Early harvest prevents internal browning in Asian pears
Brown discoloration of the core, carpels and flesh of ‘Ya Li’ and ‘Seuri’ Chinese pears during storage depends on harvest date, not storage temperature. In this trial, fruit harvested no later than 180 days after full bloom showed no signs of browning. Browning occurred only in fruit that had been harvested when skin color had already changed from green to light green-yellow. Thus, skin color can be used to determine harvest date to avoid internal browning.
Skin color of ‘Ya Li’ turned to bright yellow after one month of storage at 20°C (68°F) and to light yellow after one month of storage at 10°C (50°F).
The development during storage of brown to dark brown water-soaked areas in the core and flesh of ‘Ya Li’, ‘Seuri’, ‘Tsu Li’ and ‘Shin Li’ Chinese pears has been reported in different growing areas in the United States. These symptoms appear in the core and flesh, but there is no external indication of their presence. It is unknown whether browning of the core and browning of the flesh are induced by the same conditions, but both limit the opportunity to store and market Chinese pears.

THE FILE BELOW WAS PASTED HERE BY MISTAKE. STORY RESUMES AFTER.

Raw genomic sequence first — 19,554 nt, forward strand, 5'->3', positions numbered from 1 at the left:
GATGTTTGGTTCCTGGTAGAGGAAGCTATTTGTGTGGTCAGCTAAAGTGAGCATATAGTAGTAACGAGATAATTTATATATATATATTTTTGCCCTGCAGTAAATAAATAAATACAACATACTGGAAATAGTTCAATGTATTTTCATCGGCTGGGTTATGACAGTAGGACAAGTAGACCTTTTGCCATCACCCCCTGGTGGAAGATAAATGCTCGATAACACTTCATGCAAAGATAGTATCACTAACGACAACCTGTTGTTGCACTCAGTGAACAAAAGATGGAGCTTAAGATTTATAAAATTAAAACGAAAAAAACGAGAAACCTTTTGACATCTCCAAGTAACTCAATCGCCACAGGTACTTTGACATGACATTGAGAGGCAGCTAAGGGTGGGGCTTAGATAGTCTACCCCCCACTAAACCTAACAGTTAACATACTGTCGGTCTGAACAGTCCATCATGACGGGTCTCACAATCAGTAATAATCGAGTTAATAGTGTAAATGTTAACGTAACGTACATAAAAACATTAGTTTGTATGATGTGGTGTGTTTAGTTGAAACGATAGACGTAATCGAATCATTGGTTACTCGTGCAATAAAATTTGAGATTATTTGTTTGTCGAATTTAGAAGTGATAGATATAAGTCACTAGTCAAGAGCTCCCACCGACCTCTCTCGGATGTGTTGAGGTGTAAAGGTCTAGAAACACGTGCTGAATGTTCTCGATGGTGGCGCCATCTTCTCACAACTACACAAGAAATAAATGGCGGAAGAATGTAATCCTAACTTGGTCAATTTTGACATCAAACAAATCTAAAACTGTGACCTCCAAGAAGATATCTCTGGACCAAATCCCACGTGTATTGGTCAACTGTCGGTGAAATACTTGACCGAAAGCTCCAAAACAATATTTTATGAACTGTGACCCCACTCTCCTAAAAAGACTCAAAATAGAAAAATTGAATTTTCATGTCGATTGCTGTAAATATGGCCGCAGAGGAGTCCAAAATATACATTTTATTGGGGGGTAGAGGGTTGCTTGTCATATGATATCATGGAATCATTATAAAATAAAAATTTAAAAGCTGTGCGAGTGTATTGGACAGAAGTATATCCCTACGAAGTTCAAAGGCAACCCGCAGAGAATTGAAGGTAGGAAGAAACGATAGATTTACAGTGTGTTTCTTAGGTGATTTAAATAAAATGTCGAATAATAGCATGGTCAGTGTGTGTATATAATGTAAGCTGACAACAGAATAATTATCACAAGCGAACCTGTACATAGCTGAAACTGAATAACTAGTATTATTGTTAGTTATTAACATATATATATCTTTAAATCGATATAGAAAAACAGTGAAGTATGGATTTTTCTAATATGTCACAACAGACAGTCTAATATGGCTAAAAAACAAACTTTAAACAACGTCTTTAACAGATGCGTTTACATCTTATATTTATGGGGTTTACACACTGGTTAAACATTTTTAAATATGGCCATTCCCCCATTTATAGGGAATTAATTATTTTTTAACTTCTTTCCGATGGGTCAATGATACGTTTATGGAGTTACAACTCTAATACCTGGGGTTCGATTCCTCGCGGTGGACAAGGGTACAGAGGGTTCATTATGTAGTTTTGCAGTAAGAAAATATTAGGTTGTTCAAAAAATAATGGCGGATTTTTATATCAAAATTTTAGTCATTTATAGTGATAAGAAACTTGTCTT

The cause of internal browning (IB) in Chinese pears is not known, and no information about its control is available. In this study, we evaluated the effects of harvest date and storage temperature on internal browning and other aspects of fruit quality for ‘Ya Li’ and ‘Seuri’ Chinese pears.